Staff members answer phones at New Delhi’s help line for women. “It is very satisfying to work here because I can see the change happening right in front of me,” says Anita Daniel, left. (Rama Lakshmi/THE WASHINGTON POST)

The phones ring without a break.

On one, a girl says she was raped by a neighbor.

“Please do not tell my parents because they will stop me from going out of the house,” the caller, who says she’s 15, pleads with a help-line attendant. “Do not tell the police, either, because I don’t want the police to land at my door.”

On a nearby phone, another caller says she is being threatened by the family of a man she reported to the police for harassing her. And on another line, a mother says she is rushing her teenage daughter to the hospital after she was assaulted by a group of men.

The busy New Delhi help line was set up by the city government after a fatal gang rape six months ago set off nationwide protests against sexual assaults on women and prompted complaints that calls to a police hotline in New Delhi often went unanswered or were met with indifference.

The new 181 help line has received more than 138,000 calls since it was launched at the end of December — stark evidence, its staff says, of a newfound courage among Indian women to report crimes that they might have suffered silently just months ago.

Women call to say they are being stalked and molested on the streets, raped, harassed by phone and Facebook, beaten by their husbands, or attacked with acid by spurned lovers. They call from crowded shopping plazas, from public buses, while walking home late in the evenings and from their homes.

In this traditional society, where families worry that reporting a rape could make a woman the subject of ridicule and scorn, experts say many sexual assaults go unreported. But something does appear to be changing.

In the first three months of this year, 359 cases of rape were reported in the capital, more than double the number reported in the same period last year.

“Don’t cry, little one; just give us the man’s address,” Geeta Pandey, the help-line supervisor, told a caller, who worried that her attacker had made a video recording of the incident with his cellphone and might make it public. “We will get the police to go to his house and confiscate his cellphone. Meanwhile, try to talk to your mother about this.”

The new help line, usually staffed by five women, occupies a windowless corner room in the office of the city’s 75-year-old chief minister, Sheila Dikshit. She has been New Delhi’s top elected official since 1998, and the help line derives some of its influence because it was her idea. But it has no power over the police department, which, under New Delhi’s complex maze of authorities and jurisdictions, reports to the national government rather than Dikshit’s.

Further frustrating those working to improve women’s safety in New Delhi is the fact that at least two-thirds of the city’s police force is deployed to protect politicians and bureaucrats, rather than dealing with ordinary crimes.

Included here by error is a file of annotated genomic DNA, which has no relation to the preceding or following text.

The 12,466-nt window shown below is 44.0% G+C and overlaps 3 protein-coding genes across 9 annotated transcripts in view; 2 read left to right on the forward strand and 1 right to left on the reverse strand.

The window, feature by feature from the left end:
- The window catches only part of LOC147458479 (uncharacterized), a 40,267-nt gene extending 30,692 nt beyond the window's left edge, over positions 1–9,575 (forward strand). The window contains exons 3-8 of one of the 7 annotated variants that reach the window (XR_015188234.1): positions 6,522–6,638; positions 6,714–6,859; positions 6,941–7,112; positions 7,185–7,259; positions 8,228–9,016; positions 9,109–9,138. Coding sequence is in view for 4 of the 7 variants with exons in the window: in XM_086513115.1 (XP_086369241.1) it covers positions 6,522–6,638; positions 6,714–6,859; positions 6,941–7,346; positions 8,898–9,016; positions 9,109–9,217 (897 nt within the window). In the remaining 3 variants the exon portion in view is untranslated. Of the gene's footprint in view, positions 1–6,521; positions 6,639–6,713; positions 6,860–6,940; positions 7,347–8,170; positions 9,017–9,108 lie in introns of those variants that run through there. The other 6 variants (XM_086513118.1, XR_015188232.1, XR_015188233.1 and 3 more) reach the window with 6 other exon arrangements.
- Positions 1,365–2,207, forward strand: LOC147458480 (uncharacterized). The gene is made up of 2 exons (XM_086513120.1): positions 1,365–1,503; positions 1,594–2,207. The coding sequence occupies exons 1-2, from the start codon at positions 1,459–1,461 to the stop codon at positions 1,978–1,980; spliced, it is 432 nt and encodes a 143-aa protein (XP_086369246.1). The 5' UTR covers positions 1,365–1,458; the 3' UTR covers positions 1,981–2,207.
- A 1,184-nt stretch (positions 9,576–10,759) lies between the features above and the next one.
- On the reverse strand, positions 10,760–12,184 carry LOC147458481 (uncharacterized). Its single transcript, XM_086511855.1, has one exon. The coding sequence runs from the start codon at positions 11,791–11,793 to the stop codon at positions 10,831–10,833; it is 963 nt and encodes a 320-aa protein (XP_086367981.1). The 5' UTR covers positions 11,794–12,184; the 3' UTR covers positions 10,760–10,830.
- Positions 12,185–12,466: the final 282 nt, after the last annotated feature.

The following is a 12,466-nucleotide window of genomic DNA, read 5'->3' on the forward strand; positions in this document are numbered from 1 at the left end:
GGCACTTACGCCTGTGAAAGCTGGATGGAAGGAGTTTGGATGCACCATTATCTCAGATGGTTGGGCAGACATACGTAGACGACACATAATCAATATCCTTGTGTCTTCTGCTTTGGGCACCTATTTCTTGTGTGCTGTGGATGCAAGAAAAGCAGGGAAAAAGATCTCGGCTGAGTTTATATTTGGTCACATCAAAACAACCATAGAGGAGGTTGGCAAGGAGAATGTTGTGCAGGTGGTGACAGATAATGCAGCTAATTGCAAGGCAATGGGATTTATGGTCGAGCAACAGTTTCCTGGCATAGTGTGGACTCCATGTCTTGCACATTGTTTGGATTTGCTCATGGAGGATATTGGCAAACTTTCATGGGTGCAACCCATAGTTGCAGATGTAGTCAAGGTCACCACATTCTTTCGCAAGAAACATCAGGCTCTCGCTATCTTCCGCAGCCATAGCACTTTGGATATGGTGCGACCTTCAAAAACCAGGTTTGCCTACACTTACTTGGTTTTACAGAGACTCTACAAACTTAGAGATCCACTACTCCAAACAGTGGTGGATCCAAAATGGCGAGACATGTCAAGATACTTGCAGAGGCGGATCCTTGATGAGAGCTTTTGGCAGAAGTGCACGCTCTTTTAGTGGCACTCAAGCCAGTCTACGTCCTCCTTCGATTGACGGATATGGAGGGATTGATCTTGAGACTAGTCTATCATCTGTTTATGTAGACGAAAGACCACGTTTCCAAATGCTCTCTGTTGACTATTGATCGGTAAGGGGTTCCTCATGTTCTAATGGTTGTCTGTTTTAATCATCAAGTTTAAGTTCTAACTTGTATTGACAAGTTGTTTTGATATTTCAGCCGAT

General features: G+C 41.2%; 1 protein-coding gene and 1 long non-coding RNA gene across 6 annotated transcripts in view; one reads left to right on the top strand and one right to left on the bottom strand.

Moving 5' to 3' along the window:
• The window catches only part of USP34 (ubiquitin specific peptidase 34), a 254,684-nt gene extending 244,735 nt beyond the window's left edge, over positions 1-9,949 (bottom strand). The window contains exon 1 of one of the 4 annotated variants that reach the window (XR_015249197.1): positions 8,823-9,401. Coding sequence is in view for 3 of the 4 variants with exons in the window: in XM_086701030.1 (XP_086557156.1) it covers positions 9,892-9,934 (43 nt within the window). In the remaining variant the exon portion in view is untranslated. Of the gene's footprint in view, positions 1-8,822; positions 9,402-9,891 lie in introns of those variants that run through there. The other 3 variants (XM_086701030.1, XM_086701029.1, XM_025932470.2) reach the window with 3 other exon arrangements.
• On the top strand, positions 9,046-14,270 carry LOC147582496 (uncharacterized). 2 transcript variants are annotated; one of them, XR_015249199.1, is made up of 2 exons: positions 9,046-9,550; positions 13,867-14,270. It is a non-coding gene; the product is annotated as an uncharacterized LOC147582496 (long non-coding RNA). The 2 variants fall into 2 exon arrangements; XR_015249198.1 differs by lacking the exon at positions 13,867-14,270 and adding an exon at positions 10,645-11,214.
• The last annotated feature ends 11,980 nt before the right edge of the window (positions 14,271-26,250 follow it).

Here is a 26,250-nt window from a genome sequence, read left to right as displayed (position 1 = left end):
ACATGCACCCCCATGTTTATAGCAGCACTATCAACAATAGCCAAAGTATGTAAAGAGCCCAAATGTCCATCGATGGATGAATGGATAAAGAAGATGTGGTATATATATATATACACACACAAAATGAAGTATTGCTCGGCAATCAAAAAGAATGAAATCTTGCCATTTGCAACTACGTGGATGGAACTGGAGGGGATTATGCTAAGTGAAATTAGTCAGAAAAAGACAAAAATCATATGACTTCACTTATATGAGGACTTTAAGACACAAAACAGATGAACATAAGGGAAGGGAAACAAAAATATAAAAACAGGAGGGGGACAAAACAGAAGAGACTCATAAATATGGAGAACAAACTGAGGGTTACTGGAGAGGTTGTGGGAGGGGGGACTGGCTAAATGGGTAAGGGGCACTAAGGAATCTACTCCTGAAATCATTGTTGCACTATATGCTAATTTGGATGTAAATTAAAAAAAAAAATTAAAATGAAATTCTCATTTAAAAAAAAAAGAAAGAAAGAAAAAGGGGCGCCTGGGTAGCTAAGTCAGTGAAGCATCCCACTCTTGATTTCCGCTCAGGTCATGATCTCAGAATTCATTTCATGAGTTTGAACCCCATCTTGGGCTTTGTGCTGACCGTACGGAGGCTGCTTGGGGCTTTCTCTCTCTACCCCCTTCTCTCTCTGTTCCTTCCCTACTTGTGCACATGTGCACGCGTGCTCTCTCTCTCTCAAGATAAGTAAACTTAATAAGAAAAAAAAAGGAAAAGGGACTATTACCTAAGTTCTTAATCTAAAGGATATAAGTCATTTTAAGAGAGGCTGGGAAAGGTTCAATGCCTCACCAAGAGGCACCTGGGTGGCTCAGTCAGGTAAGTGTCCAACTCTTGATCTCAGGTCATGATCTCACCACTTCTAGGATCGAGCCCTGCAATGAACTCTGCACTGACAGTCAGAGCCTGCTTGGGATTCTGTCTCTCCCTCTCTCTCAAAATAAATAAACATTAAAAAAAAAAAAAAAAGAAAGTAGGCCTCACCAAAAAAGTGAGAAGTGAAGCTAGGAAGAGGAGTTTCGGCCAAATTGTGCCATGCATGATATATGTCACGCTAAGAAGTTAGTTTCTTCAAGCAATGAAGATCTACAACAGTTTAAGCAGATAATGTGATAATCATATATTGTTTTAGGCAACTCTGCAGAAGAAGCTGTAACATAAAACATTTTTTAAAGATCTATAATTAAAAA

“A help line can be truly effective only if the police’s attitude changes,” said Kavita Krishnan, a leading anti-rape campaigner who mobilized students during the December demonstrations. “It is still an uphill task just to be heard by the police and get a complaint registered.”

But the unprecedented uproar against rape in December and a subsequent anti-rape law that criminalizes offenses such as stalking, voyeurism and acid attacks — and prescribes the death penalty for fatal rapes — has increased confidence among women to speak out more freely.

“It is as though a lid has been lifted,” said Anita Daniel, 37, who worked at an insurance company before joining the help-line staff. “Unlike my generation, the new generation’s resolve to speak out will force the authorities to change.”

“It is very satisfying to work here because I can see the change happening right in front of me,” she added. “Every day, with every call.”

The city police department is also stepping up its efforts. In early June, it began an advertising campaign aimed at women, with the tagline: “Speak up. Leave the rest to us.” But coordination between the police and the help line remains difficult.

“Where are you standing right now? Go to a crowded area, maybe a bus stand, and wait,” Munira Rizwan, a help-line attendant, told a caller who said she was being followed by three men making lewd comments. “Do not panic; we will send a police vehicle to you immediately.”

“Come on, pick up the phone,” Pandey muttered in frustration after she dialed the police.

Three months ago, a caller dialed 181 from her cellphone to say she was surrounded by a small group of men threatening to attack her, recalled Khadijah Faruqui, the head of the help line. The phone line was live. The help-line staff members could hear the men, but they could not get the police to track the caller’s location in time. She was found raped and murdered the next day, Faruqui said.

Faruqui has asked the government and the telephone companies to provide a location tracker. Software upgrades are also underway to cut the time in answering calls and to improve coordination with the police. Faruqui wants to train the city’s hospitals and women’s legal services to respond more quickly when her help line forwards a complaint.

Some callers seek advice on marrying lovers of whom their parents do not approve. Others call when their money and cellphones are stolen on a bus or Metro. Perhaps the most disturbing calls are those from girls, Faruqui said.

“Sometimes young girls call us in the dead of the night, whisper into the phone that an older man is abusing them,” said Faruqui, adding that about 20 percent of the total calls come from children.

“The December gang rape was not an isolated incident,” Daniel said, as she handed off to the next shift. “Terrible things are taking place all the time.”